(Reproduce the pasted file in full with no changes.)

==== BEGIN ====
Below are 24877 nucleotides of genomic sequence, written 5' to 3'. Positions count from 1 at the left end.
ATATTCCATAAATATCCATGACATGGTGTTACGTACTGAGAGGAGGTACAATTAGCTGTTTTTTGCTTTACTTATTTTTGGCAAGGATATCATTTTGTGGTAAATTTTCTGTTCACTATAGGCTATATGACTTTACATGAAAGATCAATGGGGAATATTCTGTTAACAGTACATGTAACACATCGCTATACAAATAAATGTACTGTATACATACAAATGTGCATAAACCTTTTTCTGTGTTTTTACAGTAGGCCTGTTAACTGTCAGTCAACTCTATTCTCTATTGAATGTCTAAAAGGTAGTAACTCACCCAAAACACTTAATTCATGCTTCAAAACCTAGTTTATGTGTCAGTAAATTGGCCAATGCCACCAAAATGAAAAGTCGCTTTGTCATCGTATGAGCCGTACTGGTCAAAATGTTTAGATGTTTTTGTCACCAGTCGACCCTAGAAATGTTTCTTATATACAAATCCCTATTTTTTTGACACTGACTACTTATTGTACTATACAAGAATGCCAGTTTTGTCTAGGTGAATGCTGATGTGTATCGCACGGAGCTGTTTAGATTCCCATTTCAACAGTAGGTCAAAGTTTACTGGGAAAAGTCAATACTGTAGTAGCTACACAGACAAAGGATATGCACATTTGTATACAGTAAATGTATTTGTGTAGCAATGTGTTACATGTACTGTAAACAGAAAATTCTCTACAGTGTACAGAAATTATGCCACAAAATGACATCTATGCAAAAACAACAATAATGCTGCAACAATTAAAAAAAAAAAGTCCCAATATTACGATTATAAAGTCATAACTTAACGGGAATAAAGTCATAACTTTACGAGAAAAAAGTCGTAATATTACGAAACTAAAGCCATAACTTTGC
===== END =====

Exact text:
Below are 24877 nucleotides of genomic sequence, written 5' to 3'. Positions count from 1 at the left end.
ATATTCCATAAATATCCATGACATGGTGTTACGTACTGAGAGGAGGTACAATTAGCTGTTTTTTGCTTTACTTATTTTTGGCAAGGATATCATTTTGTGGTAAATTTTCTGTTCACTATAGGCTATATGACTTTACATGAAAGATCAATGGGGAATATTCTGTTAACAGTACATGTAACACATCGCTATACAAATAAATGTACTGTATACATACAAATGTGCATAAACCTTTTTCTGTGTTTTTACAGTAGGCCTGTTAACTGTCAGTCAACTCTATTCTCTATTGAATGTCTAAAAGGTAGTAACTCACCCAAAACACTTAATTCATGCTTCAAAACCTAGTTTATGTGTCAGTAAATTGGCCAATGCCACCAAAATGAAAAGTCGCTTTGTCATCGTATGAGCCGTACTGGTCAAAATGTTTAGATGTTTTTGTCACCAGTCGACCCTAGAAATGTTTCTTATATACAAATCCCTATTTTTTTGACACTGACTACTTATTGTACTATACAAGAATGCCAGTTTTGTCTAGGTGAATGCTGATGTGTATCGCACGGAGCTGTTTAGATTCCCATTTCAACAGTAGGTCAAAGTTTACTGGGAAAAGTCAATACTGTAGTAGCTACACAGACAAAGGATATGCACATTTGTATACAGTAAATGTATTTGTGTAGCAATGTGTTACATGTACTGTAAACAGAAAATTCTCTACAGTGTACAGAAATTATGCCACAAAATGACATCTATGCAAAAACAACAATAATGCTGCAACAATTAAAAAAAAAAAGTCCCAATATTACGATTATAAAGTCATAACTTAACGGGAATAAAGTCATAACTTTACGAGAAAAAAGTCGTAATATTACGAAACTAAAGCCATAACTTTGC